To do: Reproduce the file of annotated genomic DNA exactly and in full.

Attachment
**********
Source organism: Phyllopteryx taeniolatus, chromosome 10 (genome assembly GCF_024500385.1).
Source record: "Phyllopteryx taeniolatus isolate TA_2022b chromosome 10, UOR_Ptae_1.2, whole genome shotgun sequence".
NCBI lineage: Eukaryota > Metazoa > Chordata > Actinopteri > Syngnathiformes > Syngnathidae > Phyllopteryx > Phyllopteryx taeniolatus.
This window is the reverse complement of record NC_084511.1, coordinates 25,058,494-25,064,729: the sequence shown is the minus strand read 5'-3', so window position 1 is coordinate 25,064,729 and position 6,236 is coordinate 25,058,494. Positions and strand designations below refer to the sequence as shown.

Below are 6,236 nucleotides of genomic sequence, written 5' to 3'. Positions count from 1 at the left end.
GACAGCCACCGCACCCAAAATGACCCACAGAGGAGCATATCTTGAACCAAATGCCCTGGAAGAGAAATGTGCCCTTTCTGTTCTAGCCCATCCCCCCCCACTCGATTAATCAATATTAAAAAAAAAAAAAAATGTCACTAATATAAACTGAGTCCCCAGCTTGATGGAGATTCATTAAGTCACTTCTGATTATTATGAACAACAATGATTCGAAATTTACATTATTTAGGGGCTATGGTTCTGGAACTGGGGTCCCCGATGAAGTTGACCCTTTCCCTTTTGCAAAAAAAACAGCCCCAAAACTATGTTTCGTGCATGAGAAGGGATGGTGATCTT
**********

Source organism: Phyllopteryx taeniolatus, chromosome 10 (genome assembly GCF_024500385.1).
Source record: "Phyllopteryx taeniolatus isolate TA_2022b chromosome 10, UOR_Ptae_1.2, whole genome shotgun sequence".
NCBI lineage: Eukaryota > Metazoa > Chordata > Actinopteri > Syngnathiformes > Syngnathidae > Phyllopteryx > Phyllopteryx taeniolatus.
This window is the reverse complement of record NC_084511.1, coordinates 25,058,494-25,064,729: the sequence shown is the minus strand read 5'-3', so window position 1 is coordinate 25,064,729 and position 6,236 is coordinate 25,058,494. Positions and strand designations below refer to the sequence as shown.

Below are 6,236 nucleotides of genomic sequence, written 5' to 3'. Positions count from 1 at the left end.
GACAGCCACCGCACCCAAAATGACCCACAGAGGAGCATATCTTGAACCAAATGCCCTGGAAGAGAAATGTGCCCTTTCTGTTCTAGCCCATCCCCCCCCACTCGATTAATCAATATTAAAAAAAAAAAAAAATGTCACTAATATAAACTGAGTCCCCAGCTTGATGGAGATTCATTAAGTCACTTCTGATTATTATGAACAACAATGATTCGAAATTTACATTATTTAGGGGCTATGGTTCTGGAACTGGGGTCCCCGATGAAGTTGACCCTTTCCCTTTTGCAAAAAAAACAGCCCCAAAACTATGTTTCGTGCATGAGAAGGGATGGTGATCTT